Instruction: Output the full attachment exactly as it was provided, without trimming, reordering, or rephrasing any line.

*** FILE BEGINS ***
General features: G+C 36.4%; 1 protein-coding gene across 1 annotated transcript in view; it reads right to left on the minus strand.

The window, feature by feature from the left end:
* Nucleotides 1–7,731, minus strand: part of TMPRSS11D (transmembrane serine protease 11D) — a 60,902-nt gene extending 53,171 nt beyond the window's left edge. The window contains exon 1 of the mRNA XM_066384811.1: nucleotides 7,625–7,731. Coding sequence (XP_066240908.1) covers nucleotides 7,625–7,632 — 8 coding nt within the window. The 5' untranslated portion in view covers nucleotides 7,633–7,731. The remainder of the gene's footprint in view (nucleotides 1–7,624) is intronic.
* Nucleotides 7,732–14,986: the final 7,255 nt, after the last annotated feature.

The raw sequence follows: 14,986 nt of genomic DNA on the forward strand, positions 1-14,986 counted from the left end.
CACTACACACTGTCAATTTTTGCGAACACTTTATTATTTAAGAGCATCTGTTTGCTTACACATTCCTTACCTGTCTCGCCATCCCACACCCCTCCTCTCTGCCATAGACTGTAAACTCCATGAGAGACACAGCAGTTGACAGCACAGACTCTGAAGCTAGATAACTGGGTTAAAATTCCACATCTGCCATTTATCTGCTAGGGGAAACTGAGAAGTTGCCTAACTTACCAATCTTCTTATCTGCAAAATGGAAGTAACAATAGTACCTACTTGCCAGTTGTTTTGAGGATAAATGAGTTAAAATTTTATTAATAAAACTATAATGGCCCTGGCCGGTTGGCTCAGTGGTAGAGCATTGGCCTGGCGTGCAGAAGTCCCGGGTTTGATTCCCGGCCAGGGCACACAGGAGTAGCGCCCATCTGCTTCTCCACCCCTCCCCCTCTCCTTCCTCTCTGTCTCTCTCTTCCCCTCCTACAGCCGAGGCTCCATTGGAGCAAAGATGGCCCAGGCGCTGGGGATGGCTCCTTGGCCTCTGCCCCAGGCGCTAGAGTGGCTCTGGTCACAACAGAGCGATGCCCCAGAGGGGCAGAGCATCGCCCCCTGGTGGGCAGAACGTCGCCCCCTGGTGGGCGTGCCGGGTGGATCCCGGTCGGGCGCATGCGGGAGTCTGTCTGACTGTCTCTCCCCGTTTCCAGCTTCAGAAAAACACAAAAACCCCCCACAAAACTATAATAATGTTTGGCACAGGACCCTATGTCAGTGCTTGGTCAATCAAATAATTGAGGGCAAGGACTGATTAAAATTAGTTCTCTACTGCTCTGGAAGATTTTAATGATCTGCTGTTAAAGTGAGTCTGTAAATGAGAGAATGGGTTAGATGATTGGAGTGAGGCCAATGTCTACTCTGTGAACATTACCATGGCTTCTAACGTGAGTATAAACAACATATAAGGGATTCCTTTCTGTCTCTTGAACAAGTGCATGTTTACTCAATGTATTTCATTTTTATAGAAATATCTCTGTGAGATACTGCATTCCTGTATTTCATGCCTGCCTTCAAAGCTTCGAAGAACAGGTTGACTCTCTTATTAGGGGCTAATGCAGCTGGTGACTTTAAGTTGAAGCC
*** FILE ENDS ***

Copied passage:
General features: G+C 36.4%; 1 protein-coding gene across 1 annotated transcript in view; it reads right to left on the minus strand.

The window, feature by feature from the left end:
* Nucleotides 1–7,731, minus strand: part of TMPRSS11D (transmembrane serine protease 11D) — a 60,902-nt gene extending 53,171 nt beyond the window's left edge. The window contains exon 1 of the mRNA XM_066384811.1: nucleotides 7,625–7,731. Coding sequence (XP_066240908.1) covers nucleotides 7,625–7,632 — 8 coding nt within the window. The 5' untranslated portion in view covers nucleotides 7,633–7,731. The remainder of the gene's footprint in view (nucleotides 1–7,624) is intronic.
* Nucleotides 7,732–14,986: the final 7,255 nt, after the last annotated feature.

The raw sequence follows: 14,986 nt of genomic DNA on the forward strand, positions 1-14,986 counted from the left end.
CACTACACACTGTCAATTTTTGCGAACACTTTATTATTTAAGAGCATCTGTTTGCTTACACATTCCTTACCTGTCTCGCCATCCCACACCCCTCCTCTCTGCCATAGACTGTAAACTCCATGAGAGACACAGCAGTTGACAGCACAGACTCTGAAGCTAGATAACTGGGTTAAAATTCCACATCTGCCATTTATCTGCTAGGGGAAACTGAGAAGTTGCCTAACTTACCAATCTTCTTATCTGCAAAATGGAAGTAACAATAGTACCTACTTGCCAGTTGTTTTGAGGATAAATGAGTTAAAATTTTATTAATAAAACTATAATGGCCCTGGCCGGTTGGCTCAGTGGTAGAGCATTGGCCTGGCGTGCAGAAGTCCCGGGTTTGATTCCCGGCCAGGGCACACAGGAGTAGCGCCCATCTGCTTCTCCACCCCTCCCCCTCTCCTTCCTCTCTGTCTCTCTCTTCCCCTCCTACAGCCGAGGCTCCATTGGAGCAAAGATGGCCCAGGCGCTGGGGATGGCTCCTTGGCCTCTGCCCCAGGCGCTAGAGTGGCTCTGGTCACAACAGAGCGATGCCCCAGAGGGGCAGAGCATCGCCCCCTGGTGGGCAGAACGTCGCCCCCTGGTGGGCGTGCCGGGTGGATCCCGGTCGGGCGCATGCGGGAGTCTGTCTGACTGTCTCTCCCCGTTTCCAGCTTCAGAAAAACACAAAAACCCCCCACAAAACTATAATAATGTTTGGCACAGGACCCTATGTCAGTGCTTGGTCAATCAAATAATTGAGGGCAAGGACTGATTAAAATTAGTTCTCTACTGCTCTGGAAGATTTTAATGATCTGCTGTTAAAGTGAGTCTGTAAATGAGAGAATGGGTTAGATGATTGGAGTGAGGCCAATGTCTACTCTGTGAACATTACCATGGCTTCTAACGTGAGTATAAACAACATATAAGGGATTCCTTTCTGTCTCTTGAACAAGTGCATGTTTACTCAATGTATTTCATTTTTATAGAAATATCTCTGTGAGATACTGCATTCCTGTATTTCATGCCTGCCTTCAAAGCTTCGAAGAACAGGTTGACTCTCTTATTAGGGGCTAATGCAGCTGGTGACTTTAAGTTGAAGCC